Montana: Supreme Court citation practice | Citation rule(s)


Examples from Briese v. Mont. Pub. Emples. Ret. Bd., 2012 MT 192, 366 Mont. 148, 285 P.3d 550

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¶ 14 Mootness is a threshold issue which must be resolved before addressing the underlying dispute. Med. Marijuana Growers Ass'n v. Corrigan, 2012 MT 146, ¶ 18, 365 Mont. 346, 281 P.3d 210 (citing Povsha v. City of Billings, 2007 MT 353, ¶ 19, 340 Mont. 346, 174 P.3d 515). The mootness doctrine is one of several doctrines designed to limit the judicial power of this Court to justiciable controversies—that is, controversies "upon which a court's judgment will effectively operate, as distinguished from . . . dispute[s] invoking a purely political, administrative, philosophical, or academic conclusion." Progressive Direct Ins. Co. v. Stuivenga, 2012 MT 75, ¶ 16, 364 Mont. 390, 276 P.3d 867. The fundamental question to be answered in any review of possible mootness is "whether it is possible to grant some form of effective relief to the appellant." Stuivenga, ¶ 37.

¶ 15 MPERB claims that it is impossible to grant effective relief to Erene because, once the payments commenced, MPERB had fully discharged its obligations under the law. MPERB cites § 19-2-803, MCA, in support of its position.

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¶ 18 When denying Erene's initial claim for benefits in 2008, MPERA did not inform her of her right to challenge the denial by appeal to MPERB. Under Admin. R. M. 2.43.1501(2) (2003), Erene had the right to appeal MPERA's decision to MPERB. MPERA, in two separate letters to Erene dated May 30, 2008, (1) stated that MPERA was "require[d]" to honor the 2006 change of beneficiaries, and (2) informed Erene that she "must complete, have notarized and return to this office" the claim forms for the children before being provided with the payment options that were available. It gave no indication that further review was available by appeal to MPERB under Admin. R. M. 2.43.1501(2) at that time. As a matter of due process, MPERA was obligated to inform Erene of any right to appeal and the procedures for seeking such appeal. See Pickens v. Shelton-Thompson, 2000 MT 131, ¶ 13, ¶ 15, 300 Mont. 16, 3 P.3d 603 (citing Mont. Const. art. II, § 17; Dorwart v. Caraway, 1998 MT 191, ¶ 76, 290 Mont. 196, 966 P.2d 1121).

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Mont. Sup. Ct. Internal Op. Rules, § VII, http://courts.mt.gov/content/library/docs/cite_cases.pdf.

(1) At the time of issuance, this Court shall assign to all opinions and to those orders designated by this Court for publication (hereinafter referred to as substantive orders), a citation which shall include the calendar year in which the opinion or substantive order is issued followed by the Montana U.S. Postal Code (MT) followed by a consecutive number beginning each year with "1" (for example, 1998 MT 1). This citation shall be known as the public domain or neutral-format citation and shall appear on the title page of each opinion and on the first page of each substantive order issued by this Court. State Reporter Publishing Company and West Group are requested to publish this public domain, neutral-format citation within the heading of each opinion or substantive order published by those companies.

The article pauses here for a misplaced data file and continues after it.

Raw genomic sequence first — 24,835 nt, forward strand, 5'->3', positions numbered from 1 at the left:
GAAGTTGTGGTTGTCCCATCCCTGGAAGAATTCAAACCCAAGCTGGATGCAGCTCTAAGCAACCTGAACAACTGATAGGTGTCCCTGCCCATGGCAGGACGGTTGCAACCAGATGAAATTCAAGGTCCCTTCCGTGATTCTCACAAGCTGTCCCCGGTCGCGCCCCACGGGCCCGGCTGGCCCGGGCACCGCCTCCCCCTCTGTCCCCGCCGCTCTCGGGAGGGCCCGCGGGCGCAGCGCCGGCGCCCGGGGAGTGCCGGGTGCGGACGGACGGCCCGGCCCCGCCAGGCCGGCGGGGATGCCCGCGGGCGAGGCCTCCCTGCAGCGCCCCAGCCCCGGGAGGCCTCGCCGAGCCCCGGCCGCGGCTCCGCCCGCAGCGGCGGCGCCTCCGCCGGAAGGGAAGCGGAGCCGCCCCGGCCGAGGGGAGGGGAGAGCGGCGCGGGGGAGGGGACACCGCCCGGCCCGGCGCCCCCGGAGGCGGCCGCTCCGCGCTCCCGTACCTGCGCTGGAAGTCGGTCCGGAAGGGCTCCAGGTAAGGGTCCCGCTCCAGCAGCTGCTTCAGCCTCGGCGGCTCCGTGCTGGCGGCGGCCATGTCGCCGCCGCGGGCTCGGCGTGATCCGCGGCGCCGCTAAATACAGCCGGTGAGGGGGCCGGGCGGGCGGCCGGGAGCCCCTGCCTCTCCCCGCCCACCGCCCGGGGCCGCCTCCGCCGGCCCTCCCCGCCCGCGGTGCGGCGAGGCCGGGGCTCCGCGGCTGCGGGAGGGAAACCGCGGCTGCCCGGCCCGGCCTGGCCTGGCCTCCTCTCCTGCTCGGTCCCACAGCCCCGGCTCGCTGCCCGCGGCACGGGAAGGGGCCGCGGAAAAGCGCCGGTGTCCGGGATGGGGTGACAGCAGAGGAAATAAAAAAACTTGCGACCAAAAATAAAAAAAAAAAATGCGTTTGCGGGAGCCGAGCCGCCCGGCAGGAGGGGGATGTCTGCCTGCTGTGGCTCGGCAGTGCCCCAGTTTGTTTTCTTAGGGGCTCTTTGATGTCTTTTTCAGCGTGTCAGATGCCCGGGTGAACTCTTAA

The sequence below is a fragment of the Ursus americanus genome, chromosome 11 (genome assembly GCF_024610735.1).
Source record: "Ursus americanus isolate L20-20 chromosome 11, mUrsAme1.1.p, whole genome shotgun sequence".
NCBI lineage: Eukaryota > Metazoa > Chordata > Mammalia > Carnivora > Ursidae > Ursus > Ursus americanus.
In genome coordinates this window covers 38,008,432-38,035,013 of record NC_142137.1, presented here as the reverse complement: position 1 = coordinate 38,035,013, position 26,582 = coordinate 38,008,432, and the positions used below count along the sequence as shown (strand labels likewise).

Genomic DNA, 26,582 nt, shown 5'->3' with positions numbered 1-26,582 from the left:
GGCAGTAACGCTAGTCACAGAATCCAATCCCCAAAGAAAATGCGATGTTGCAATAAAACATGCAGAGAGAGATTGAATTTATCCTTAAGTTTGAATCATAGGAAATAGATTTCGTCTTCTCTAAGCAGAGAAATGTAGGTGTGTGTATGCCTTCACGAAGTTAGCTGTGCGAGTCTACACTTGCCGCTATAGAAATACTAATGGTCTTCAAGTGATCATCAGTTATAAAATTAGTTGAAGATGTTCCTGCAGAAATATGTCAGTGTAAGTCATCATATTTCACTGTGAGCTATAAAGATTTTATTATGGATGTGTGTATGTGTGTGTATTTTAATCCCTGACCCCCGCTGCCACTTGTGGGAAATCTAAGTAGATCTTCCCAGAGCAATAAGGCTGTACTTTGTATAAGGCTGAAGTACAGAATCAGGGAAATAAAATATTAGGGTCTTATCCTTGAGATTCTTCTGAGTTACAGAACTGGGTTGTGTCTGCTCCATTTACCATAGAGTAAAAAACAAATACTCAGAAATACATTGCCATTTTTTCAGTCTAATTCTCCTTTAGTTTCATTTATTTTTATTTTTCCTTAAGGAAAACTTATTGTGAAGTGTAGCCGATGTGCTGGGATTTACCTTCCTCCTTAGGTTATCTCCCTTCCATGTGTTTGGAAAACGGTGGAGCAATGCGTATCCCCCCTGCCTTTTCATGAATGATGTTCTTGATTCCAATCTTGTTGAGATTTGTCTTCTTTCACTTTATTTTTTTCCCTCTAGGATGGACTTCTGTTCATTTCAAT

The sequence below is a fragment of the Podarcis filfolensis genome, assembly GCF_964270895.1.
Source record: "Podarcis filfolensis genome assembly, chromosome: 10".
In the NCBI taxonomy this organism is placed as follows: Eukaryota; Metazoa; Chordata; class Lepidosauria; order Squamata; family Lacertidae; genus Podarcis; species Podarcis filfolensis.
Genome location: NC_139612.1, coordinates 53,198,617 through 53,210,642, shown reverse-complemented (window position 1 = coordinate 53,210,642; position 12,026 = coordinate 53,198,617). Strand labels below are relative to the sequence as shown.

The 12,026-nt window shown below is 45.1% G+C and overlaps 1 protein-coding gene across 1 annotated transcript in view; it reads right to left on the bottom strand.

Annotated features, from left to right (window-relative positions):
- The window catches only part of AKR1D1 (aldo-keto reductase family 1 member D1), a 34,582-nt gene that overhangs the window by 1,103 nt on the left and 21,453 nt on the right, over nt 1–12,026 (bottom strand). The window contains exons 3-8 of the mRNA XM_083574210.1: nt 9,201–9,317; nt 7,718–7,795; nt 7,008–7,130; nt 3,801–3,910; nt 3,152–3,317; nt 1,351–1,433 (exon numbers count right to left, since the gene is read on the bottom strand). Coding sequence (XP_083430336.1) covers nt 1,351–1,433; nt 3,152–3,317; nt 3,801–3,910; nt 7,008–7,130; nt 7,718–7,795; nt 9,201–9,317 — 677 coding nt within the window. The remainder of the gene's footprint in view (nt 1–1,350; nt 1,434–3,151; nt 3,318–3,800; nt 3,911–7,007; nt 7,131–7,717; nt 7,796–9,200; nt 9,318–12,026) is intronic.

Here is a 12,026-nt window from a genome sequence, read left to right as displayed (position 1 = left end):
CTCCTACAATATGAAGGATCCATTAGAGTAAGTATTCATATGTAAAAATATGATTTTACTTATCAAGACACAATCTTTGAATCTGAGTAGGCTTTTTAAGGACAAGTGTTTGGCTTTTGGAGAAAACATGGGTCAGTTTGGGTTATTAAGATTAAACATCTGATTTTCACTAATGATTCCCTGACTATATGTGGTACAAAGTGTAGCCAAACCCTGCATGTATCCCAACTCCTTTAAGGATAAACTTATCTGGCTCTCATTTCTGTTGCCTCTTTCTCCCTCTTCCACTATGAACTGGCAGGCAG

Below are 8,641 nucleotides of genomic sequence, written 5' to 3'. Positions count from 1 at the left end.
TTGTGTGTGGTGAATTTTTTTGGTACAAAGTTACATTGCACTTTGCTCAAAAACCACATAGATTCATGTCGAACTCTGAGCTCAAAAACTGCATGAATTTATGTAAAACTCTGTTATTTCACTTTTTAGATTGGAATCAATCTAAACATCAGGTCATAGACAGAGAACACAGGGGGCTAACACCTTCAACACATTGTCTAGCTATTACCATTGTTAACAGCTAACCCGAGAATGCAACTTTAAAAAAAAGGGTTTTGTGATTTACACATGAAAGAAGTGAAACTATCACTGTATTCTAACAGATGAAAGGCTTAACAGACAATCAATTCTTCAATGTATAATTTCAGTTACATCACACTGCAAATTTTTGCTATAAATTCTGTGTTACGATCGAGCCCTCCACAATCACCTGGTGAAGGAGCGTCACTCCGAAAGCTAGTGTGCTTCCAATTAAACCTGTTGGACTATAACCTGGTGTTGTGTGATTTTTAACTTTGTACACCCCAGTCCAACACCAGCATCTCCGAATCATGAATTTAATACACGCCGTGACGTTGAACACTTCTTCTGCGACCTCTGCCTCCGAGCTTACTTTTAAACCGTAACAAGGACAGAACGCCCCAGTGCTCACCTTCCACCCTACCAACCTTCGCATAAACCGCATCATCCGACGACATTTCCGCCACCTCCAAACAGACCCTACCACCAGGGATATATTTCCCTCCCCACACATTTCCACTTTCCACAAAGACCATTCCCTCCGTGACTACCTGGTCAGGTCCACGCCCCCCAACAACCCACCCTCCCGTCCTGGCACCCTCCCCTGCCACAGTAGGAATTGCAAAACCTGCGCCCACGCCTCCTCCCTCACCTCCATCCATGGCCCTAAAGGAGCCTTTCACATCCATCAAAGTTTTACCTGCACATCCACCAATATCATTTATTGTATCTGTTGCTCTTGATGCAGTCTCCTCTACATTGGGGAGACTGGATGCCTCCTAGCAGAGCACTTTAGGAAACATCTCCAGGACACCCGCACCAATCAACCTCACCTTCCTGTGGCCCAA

(2) Beginning with the first paragraph of text, each paragraph in every such opinion and substantive order shall be numbered consecutively beginning with a ¶ symbol followed by an Arabic numeral, flush with the left margin, opposite the first word of the paragraph. Paragraph numbers shall continue consecutively throughout the text of the majority opinion or substantive order and any concurring or dissenting opinions or rationale. Paragraphs within footnotes shall not be numbered nor shall markers, captions, headings or Roman numerals which merely divide opinions or sections thereof. Block-indented single-spaced portions of a paragraph shall not be numbered as a separate paragraph. State Reporter Publishing Company and West Group are requested to publish these paragraph numbers in each opinion or substantive order published by those companies.

(3) In the case of opinions which are not to be cited as precedent (variously referred to as unpublished, "noncite," or memorandum opinions) and in the case of all substantive orders (unless otherwise specifically designated by this Court), the consecutive number in the public domain or neutral-format citation shall be followed by the letter "N" to indicate that the opinion or substantive order is not to be cited as precedent in any brief, motion or document filed with this Court or elsewhere (for example, 1998 MT 1N). Any "N" citation, nevertheless, shall be listed along with the result, case title and Supreme Court cause number in the quarterly table of noncitable cases issued by this Court and published by State Reporter Publishing Company and West Group.